Scratch’s Need To Know Facts
Don’t know if you Rock Heads have heard, but Callaway is bringing back the Big Bertha. We here at the Cave have been excited but nervous too. You don’t bring back one of the most legendary names in drivers without the tech to back it up. The first Big Bertha launched in 1991, bringing the era of oversized drivers with it; however, Callaway hasn’t introduced a Big Bertha driver since 2007. Don’t let the seven year break worry you Rock Heads, Callaway has it under control. Its new Big Bertha and Big Bertha Alpha represent the company’s most adjustable drivers to date. They deliver an unprecedented amount of control over launch conditions through their two moveable weight systems and use of different materials in construction.
Adjustable drivers are nothing new; adjustable weights, adjustable lofts, adjustable face angles have all been around for a few year. Callaway takes it one step further with the two new Big Berthas by adding an adjustable center of gravity. The Big Bertha driver features an eight-gram sliding weight in a five-inch-long track on the extreme perimeter of the driver that can change the horizontal position of center of gravity by more than 3.5 millimeters and sidespin by 360 rpm. Callaway says that this feature increases the MOI. The Big Bertha’s center of gravity farther back from the face; they’ve also increased the moment of inertia for stability on off-center hits. “The focus is more on the performance of the head when you don’t hit the center of the face,” said Dr. Alan Hocknell, vice president of innovation and design for Callaway. “The stability of the head is high no matter where the sliding weight is positioned.”
Meanwhile, the new Big Bertha Alpha driver will offer the capacity for the golfer to change center of gravity location not only in a horizontal direction but also in a vertical dimension, and its center of gravity in general could be thought of as being more forward.
Hocknell says that the development of two drivers is to more closely fit different types of golfers.”While loft and shaft flex and weight and total weight are usually addressed as primary elements when players are getting fitted for a driver, certainly in the first level of consideration among the second tier of significant variables is center of gravity position,” Hocknell says. “It’s a bit of a new stage for us to launch this into the consumer world, but our testing on players to this point suggests that there are good reasons for each one to be distinct from the other.”
Both drivers have Callaway’s OptiFit hosel – an eight-way adjustable hosel. This allows golfers to decrease loft by 1 degree or increase loft by 2 degrees in 1-degree increments. The loft can be changed to one of four settings (standard loft, minus-one degree, plus-one degree or plus-two degrees) as well as two independent lie angle settings (neutral and draw).
The Big Bertha Alpha’s center of gravity can be adjusted by a moveable weight system positioned in the center of the head called a “Gravity Core.” One end of the small Gravity Core weighs 12 grams, while the rest is much lighter weighing only 1.5 grams. The golfer inserts the Gravity Core, with its heavy side either up or down, into a carbon fiber tube that connects the crown to the sole of the driver. Putting the Gravity Core heavy side up in the head will raise the driver’s center of gravity. That’s good for golfers who tend to contact their drives high on the face, or for those who want to add extra spin to their drives.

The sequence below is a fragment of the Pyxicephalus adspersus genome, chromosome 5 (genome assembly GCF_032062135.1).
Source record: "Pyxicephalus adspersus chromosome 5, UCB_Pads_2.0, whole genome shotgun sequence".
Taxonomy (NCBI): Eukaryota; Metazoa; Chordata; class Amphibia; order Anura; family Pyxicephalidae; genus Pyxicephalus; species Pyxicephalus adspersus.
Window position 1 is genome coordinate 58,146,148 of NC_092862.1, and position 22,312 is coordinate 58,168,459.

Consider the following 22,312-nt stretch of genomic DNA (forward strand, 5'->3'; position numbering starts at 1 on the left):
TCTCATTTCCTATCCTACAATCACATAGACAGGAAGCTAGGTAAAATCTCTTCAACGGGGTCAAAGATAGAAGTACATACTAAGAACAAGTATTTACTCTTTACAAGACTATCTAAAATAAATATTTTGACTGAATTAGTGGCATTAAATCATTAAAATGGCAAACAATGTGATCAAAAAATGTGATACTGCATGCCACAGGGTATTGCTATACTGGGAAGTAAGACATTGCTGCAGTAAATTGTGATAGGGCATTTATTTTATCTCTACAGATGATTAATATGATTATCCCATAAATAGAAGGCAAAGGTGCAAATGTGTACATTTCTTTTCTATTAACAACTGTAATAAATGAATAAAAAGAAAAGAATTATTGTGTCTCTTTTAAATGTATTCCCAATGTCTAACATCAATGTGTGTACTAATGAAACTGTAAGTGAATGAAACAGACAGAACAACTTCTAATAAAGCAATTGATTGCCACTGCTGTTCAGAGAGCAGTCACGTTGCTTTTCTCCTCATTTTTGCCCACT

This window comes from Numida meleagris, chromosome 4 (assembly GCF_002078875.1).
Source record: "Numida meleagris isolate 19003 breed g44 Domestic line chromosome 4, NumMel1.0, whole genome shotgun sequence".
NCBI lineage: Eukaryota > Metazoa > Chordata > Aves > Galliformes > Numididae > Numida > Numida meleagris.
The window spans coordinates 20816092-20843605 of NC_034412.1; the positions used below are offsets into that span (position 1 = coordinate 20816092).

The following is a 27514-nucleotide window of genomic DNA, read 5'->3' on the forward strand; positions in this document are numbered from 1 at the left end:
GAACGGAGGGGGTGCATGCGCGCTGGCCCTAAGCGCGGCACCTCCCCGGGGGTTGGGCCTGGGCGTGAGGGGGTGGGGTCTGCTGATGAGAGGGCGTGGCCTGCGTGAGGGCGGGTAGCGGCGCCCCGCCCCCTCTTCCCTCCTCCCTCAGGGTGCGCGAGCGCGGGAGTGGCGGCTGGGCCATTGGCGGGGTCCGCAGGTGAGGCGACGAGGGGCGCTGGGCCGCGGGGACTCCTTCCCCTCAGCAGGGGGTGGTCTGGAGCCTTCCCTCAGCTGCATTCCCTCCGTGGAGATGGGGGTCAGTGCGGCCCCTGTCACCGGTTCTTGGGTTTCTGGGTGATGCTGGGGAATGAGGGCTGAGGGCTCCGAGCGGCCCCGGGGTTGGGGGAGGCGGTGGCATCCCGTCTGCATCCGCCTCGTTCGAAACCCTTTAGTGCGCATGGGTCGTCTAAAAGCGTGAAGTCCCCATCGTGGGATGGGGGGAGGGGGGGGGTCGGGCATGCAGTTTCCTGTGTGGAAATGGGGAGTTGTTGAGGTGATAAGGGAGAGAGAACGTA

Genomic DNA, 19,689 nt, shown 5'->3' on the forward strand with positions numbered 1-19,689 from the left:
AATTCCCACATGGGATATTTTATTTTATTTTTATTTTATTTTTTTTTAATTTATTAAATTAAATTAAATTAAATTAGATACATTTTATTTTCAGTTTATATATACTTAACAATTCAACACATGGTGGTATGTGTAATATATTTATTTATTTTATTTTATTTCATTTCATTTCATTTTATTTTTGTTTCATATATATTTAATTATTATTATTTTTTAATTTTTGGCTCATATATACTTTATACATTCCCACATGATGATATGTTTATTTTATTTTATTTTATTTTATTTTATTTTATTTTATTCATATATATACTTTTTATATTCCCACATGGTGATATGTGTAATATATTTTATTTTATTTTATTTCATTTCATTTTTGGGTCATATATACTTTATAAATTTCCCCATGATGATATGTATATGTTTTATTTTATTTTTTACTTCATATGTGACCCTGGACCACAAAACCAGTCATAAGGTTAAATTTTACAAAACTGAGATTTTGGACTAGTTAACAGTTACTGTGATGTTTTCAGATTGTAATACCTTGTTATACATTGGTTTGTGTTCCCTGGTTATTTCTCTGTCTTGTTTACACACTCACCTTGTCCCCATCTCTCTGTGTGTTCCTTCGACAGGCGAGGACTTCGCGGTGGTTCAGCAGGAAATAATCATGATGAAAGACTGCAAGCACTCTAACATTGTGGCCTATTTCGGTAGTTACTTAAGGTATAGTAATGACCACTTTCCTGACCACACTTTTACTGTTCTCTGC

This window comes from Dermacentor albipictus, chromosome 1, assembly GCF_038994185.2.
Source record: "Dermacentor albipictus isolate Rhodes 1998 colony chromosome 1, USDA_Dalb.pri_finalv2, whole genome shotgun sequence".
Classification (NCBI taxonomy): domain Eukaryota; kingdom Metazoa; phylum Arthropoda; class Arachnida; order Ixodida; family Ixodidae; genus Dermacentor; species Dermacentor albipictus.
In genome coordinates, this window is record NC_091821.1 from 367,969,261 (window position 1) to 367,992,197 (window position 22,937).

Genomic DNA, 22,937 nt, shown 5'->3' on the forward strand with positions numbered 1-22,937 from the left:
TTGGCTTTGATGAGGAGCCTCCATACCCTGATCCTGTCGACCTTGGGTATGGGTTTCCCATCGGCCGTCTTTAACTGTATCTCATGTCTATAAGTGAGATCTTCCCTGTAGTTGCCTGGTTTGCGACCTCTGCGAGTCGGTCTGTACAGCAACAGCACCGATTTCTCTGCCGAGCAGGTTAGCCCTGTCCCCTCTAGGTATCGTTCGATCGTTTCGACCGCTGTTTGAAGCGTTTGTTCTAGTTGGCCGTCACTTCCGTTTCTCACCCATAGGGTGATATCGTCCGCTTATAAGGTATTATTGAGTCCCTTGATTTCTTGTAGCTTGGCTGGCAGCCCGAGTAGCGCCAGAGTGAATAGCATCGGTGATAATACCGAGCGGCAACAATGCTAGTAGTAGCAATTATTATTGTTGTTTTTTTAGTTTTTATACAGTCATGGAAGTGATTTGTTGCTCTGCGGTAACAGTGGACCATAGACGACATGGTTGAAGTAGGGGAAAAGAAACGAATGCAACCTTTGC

However, putting the weight in heavy side down will create a super low CG position (lower by more than 2 millimeters!) and reduces backspin by more 300-600 rpm. Hocknell says that this decouples the problematic relationship between launch and spin found in other adjustable drivers.
“Once you offer adjustable loft, you’re giving people the opportunity to change launch angle and spin in some kind of fixed relationship,” Hocknell said. “But offering an adjustable CG height breaks that relationship, and gives a far greater amount of options of launch and spin and will help people achieve greater distance.” The Big Bertha Alpha also has the movable heel and toe weights (one, three, five and seven grams) that change the horizontal center of gravity. The ability to adjust the CG horizontally and vertically as well as the loft and lie angle independently puts the Big Bertha Alpha at the forefront of golf club innovation.
Both the Big Bertha and Big Bertha Alpha drivers have Callaway’s Forged Composite crown and Hyper Speed Face, which saves weight. The Big Bertha has a lightweight 198-gram head (a swing weight of D2); the Big Bertha Alpha has a head weight of 205 grams.
The Big Bertha is available in lofts of 9, 10.5 and 13HT, and comes stock with Mitsubishi Rayon’s new Fubuki Z 50-gram shaft in L, R, S and X flexes. The Big Bertha Alpha comes in lofts of 9 and 10.5 degrees with a 60-gram version of Mitsubishi’s Fubuki ZT shaft. All lofts are adjustable.
With all this information, are you interested in adding a Big Bertha to you golf bag? If so, head over to the Rock Bottom Big Bertha Pre Order Page and grab yours today!
For more information on the new revolutionary Big Bertha, check out this Callaway Talks Podcast Interview with Chip Brewer and Alan Hocknell!
Golfweek Magazine takes a look at the new Big Bertha Driver below!